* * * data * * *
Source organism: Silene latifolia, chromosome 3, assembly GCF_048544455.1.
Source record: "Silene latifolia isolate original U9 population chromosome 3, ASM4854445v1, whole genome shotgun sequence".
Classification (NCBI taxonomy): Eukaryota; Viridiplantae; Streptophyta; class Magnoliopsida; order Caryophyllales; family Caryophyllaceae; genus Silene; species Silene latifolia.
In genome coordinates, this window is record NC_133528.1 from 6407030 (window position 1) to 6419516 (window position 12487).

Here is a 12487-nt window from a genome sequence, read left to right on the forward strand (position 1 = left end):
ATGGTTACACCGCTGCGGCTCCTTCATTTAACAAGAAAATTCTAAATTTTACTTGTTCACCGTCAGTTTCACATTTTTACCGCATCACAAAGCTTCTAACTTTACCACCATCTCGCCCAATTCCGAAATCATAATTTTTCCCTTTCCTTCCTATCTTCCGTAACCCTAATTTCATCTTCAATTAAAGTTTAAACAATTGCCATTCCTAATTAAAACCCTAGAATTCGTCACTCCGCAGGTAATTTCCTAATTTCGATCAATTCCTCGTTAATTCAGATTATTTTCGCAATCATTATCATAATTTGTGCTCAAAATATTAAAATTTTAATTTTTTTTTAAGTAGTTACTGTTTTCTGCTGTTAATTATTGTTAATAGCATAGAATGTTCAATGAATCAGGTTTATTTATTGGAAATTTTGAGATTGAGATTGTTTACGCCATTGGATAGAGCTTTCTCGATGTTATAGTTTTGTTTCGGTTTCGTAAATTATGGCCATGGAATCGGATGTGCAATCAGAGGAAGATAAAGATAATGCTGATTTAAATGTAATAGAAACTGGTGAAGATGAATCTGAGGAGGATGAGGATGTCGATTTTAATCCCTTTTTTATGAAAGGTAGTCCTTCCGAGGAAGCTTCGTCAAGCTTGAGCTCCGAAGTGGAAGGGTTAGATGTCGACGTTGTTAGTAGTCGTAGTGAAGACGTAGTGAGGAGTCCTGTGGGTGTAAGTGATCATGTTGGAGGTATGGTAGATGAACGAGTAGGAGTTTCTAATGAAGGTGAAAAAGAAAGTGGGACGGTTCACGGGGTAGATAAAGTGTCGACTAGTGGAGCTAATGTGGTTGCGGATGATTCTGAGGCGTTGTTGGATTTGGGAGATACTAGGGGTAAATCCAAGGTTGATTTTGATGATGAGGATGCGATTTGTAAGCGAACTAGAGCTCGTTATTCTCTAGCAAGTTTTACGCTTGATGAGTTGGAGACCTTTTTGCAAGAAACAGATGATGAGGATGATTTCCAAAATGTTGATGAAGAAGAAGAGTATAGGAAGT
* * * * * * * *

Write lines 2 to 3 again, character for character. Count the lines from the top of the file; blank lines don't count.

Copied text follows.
Source record: "Silene latifolia isolate original U9 population chromosome 3, ASM4854445v1, whole genome shotgun sequence".
Classification (NCBI taxonomy): Eukaryota; Viridiplantae; Streptophyta; class Magnoliopsida; order Caryophyllales; family Caryophyllaceae; genus Silene; species Silene latifolia.